You didn’t misread that. On Monday 14th January 2002 the BBC asked this exact question. This nascent technology was not welcome as far as I was concerned; I was happy selling 2Mb leased lines for £2,000 per month to business customers. Fast forward to April 2006 and Talk Talk launched their “Free Broadband Forever” offer. Broadband had gone from near zero to 70% SME penetration (OFCOM figure) in that time.
The Talk Talk offer of “Free Broadband Forever” caused no end of trouble for their network and reputation. Charles Dunstone, interviewed in the Sunday Times, likened it to “a little baby who’s waking up every two hours and is disturbing the family and making our lives a nightmare”. On the BBC programme Watchdog in 2006 he said, "I got it wrong. I didn't realise that free broadband was going to have the effect on people it has."
For the last decade you could argue that the fallout from this is still being felt. The average SME has been conditioned to buy on price in the telecoms space. They want faster, cheaper broadband at every point of contract renewal and telecoms resellers have been more than happy to oblige. It’s not Talk Talk levels of “cheaper”, as you cannot get more cheap than “free”, but they want it cheaper. And faster. And for it to never go wrong. Ever.
At the same time, the average SME is becoming more and more reliant on their broadband. Data usage doubles every 14 months. “Cloud” is winning over on-premise services. Office 365 is hoovering up email. To lose connectivity risks business survival.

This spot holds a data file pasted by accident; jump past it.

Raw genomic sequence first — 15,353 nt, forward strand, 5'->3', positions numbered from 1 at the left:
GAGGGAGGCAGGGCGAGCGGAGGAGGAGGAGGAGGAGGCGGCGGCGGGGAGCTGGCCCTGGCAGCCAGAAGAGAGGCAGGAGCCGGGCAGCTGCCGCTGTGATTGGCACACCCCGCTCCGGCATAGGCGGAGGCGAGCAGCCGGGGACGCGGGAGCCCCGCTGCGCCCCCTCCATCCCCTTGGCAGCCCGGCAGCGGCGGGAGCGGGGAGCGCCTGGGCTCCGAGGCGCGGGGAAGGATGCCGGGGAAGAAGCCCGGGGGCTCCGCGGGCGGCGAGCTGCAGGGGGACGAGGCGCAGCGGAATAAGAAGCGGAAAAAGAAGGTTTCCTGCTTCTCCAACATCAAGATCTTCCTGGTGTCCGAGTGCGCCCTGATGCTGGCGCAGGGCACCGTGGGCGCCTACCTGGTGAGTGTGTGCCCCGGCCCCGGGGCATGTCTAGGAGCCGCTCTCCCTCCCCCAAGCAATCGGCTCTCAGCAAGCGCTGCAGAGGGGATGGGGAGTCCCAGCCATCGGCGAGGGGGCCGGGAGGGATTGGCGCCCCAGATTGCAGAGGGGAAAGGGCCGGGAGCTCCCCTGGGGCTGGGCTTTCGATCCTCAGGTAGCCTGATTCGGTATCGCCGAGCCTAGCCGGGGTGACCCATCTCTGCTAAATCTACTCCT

I have just spent an unpleasant five minutes looking up dilemmas and Hobson's Choices (and Sophie's Choice). What we have here is a dilemma. Someone once said “cheap broadband isn’t good and good broadband isn’t cheap” and therein lies the problem. Broadband is a POTS (Plain Old Telephony Service) and today people need PANS (Pretty Amazing New Stuff).
I am a big fan of Masterchef. Loads of pressure, high stakes, tight timescales, successes, disasters and momentous triumphs. It’s just like running a small business. Also a lot of pots and pans. In those busy restaurant environments I don’t see a £170 Beko dishwasher such as the one at home keeping all those business-critical pots and pans ready to make money. These guys go for a £13,000 Hobart with all the business-grade guarantees it brings. Why doesn’t a business do this with its internet connection?
You can now get a 1Gb fibre link for about £500 a month if you are in the right place. That’s pretty amazing new stuff. You can get a 100Mb fibre link for that price in most places which is pretty amazing too. It’s not a lot if you look at the trade-off.
A business will accept a £500 car allowance in order to make one person productive. The next time you go to sign that off, just take a moment to look at all the staff hanging off the cheapest broadband you can buy (which must never go wrong, ever) and ask yourself one question:
“Would this money be better spent making everyone productive instead?”
The year 2001 was meant to be when the internet in the UK grew up. It was supposed to usher in connections 10 times faster than dial-up modems, and enticing multimedia applications that would make everyone in the country determined to surf at high speed. That was the dream shared by the telecoms industry and the government, but it did not happen.